It is perhaps an invitation for us to look deeply into our heart so that there, in our interior, we discover truly who we are as St. Augustine himself reflected in his Confessions: “My hear is the pace where I am what I am”. (Confessions X, 3,4). Therefore, from this emerges the invitation: “Go back deeply into your heart to see what are your thoughts about God. Because there is God’s image. Christ lives in you and you are being renewed according to God’s image. Recognise the author from that same image.” (Trat. John 18,10). This is a very beautiful invitation which I feel I should propose to you at this moment in time with a further invitation that with this attitude we seek to use this opportunity for renewal by each and every one of us. How good it would be if all of us finds some quiet time for himself to search for and find God who lives in him verily and in all sincerity. This is an invitation for me to recognise all that is good in me, but also a challenge to accept my shortcomings and to take the opportunity of meeting Jesus and to allow him to change me.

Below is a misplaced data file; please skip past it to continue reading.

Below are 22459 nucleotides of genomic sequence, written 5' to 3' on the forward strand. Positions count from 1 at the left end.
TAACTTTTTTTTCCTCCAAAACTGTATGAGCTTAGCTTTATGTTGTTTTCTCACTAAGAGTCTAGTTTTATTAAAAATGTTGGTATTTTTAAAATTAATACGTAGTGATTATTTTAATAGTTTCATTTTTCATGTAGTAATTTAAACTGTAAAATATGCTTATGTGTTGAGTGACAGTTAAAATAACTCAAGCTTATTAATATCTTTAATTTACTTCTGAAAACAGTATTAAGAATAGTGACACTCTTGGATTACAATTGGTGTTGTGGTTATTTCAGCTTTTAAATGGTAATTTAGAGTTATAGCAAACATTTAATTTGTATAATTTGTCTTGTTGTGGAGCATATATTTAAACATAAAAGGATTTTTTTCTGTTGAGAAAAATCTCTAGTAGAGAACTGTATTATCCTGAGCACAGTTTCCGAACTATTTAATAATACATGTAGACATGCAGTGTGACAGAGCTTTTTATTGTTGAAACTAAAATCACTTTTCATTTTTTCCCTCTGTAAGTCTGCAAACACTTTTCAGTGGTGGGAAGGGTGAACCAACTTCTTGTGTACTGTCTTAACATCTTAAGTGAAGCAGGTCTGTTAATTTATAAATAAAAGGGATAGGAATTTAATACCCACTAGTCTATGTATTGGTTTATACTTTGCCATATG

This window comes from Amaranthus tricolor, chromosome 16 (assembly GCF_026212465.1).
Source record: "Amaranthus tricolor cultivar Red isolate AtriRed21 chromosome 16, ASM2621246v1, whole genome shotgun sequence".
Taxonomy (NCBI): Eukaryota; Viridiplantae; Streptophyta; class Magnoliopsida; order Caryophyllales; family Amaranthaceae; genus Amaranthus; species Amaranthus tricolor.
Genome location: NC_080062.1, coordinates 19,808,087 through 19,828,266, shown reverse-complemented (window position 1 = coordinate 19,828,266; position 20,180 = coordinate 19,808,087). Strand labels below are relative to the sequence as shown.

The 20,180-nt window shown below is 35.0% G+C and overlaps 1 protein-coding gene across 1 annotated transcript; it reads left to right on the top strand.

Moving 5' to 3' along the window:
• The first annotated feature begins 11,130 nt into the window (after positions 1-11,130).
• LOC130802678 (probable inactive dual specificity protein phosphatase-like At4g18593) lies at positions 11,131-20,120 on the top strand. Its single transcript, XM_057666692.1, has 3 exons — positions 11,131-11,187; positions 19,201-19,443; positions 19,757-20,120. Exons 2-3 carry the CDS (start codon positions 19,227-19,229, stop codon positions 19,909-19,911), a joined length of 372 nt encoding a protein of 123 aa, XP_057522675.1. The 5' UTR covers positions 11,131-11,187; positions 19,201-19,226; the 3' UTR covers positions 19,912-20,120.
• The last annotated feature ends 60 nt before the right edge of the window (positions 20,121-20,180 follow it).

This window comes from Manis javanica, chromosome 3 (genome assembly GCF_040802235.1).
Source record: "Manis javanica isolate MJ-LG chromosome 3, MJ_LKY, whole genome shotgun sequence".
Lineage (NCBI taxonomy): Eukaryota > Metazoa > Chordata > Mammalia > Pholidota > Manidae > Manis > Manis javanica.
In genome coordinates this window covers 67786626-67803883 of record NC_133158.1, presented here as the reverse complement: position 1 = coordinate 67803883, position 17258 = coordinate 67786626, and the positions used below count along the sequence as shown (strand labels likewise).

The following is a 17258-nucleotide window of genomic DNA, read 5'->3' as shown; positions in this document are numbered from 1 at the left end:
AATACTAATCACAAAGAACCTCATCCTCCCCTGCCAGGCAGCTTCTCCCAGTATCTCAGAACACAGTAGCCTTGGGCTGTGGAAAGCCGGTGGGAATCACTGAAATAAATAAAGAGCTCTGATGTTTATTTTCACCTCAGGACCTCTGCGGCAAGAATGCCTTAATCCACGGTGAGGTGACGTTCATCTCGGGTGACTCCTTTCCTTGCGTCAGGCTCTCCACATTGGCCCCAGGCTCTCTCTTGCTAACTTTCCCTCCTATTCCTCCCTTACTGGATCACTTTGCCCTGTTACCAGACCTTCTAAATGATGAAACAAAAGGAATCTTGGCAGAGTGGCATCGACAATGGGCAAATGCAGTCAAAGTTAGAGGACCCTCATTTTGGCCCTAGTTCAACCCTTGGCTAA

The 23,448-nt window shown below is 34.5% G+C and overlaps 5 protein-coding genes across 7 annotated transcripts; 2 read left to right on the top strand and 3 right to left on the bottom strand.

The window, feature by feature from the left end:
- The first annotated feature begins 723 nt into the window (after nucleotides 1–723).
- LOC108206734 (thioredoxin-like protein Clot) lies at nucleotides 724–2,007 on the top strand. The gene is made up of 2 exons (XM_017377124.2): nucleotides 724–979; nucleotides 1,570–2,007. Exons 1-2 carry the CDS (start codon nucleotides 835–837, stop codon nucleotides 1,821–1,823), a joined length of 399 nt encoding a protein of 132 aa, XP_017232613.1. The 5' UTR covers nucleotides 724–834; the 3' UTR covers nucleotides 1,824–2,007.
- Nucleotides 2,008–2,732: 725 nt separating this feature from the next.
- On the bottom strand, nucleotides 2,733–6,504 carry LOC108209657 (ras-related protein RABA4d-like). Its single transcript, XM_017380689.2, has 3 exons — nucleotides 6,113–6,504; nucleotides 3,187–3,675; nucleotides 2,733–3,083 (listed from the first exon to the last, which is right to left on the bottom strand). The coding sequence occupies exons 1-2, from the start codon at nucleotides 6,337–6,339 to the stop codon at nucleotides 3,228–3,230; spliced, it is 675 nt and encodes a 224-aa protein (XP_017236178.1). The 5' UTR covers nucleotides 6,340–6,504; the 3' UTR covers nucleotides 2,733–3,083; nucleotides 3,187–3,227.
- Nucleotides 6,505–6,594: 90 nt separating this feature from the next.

In a wider sense this cannot be done on my own but in a spirit of community with all those that the Lord, in some way or other, arranges for me to meet both in the inner circle in which I find myself and also beyond that. At a time when we are challenged by the need to keep a physical distance from one another, the invitation is for us to reflect on spiritual communion that goes even beyond any distance. I refer to communion that is not restricted by the fact that we live under the same roof, or by choices brought upon us by present circumstances, - even if these are for us a value of great importance - but a communion that emanates from God. This I can do only if my relationship with others is built on an authentic spiritual experience and a serene openness to all that God expects from me during my lifetime. This was the experience of our Patron St. Augustine when he persisted in seeking God whilst he adapted his own wishes to what God asked of him in particular moments.